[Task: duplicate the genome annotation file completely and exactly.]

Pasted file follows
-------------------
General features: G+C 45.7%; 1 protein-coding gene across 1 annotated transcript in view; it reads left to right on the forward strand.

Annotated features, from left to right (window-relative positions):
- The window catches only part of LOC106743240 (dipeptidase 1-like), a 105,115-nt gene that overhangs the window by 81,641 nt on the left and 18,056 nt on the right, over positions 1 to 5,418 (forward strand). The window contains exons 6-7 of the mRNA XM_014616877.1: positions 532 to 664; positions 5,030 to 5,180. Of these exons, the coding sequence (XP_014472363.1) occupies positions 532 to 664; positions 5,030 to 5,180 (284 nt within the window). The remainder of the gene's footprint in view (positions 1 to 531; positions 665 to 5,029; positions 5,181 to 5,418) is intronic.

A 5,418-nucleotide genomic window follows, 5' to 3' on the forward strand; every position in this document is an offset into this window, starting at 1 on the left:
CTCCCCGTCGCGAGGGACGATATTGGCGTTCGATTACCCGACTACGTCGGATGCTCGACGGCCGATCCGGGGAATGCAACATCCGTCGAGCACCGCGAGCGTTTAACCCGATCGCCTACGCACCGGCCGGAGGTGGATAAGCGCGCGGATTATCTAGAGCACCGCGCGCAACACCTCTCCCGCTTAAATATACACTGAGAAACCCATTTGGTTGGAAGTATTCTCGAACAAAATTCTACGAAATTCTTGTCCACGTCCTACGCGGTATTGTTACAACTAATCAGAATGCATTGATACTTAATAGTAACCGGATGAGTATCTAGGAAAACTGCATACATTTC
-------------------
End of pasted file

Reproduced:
General features: G+C 45.7%; 1 protein-coding gene across 1 annotated transcript in view; it reads left to right on the forward strand.

Annotated features, from left to right (window-relative positions):
- The window catches only part of LOC106743240 (dipeptidase 1-like), a 105,115-nt gene that overhangs the window by 81,641 nt on the left and 18,056 nt on the right, over positions 1 to 5,418 (forward strand). The window contains exons 6-7 of the mRNA XM_014616877.1: positions 532 to 664; positions 5,030 to 5,180. Of these exons, the coding sequence (XP_014472363.1) occupies positions 532 to 664; positions 5,030 to 5,180 (284 nt within the window). The remainder of the gene's footprint in view (positions 1 to 531; positions 665 to 5,029; positions 5,181 to 5,418) is intronic.

A 5,418-nucleotide genomic window follows, 5' to 3' on the forward strand; every position in this document is an offset into this window, starting at 1 on the left:
CTCCCCGTCGCGAGGGACGATATTGGCGTTCGATTACCCGACTACGTCGGATGCTCGACGGCCGATCCGGGGAATGCAACATCCGTCGAGCACCGCGAGCGTTTAACCCGATCGCCTACGCACCGGCCGGAGGTGGATAAGCGCGCGGATTATCTAGAGCACCGCGCGCAACACCTCTCCCGCTTAAATATACACTGAGAAACCCATTTGGTTGGAAGTATTCTCGAACAAAATTCTACGAAATTCTTGTCCACGTCCTACGCGGTATTGTTACAACTAATCAGAATGCATTGATACTTAATAGTAACCGGATGAGTATCTAGGAAAACTGCATACATTTC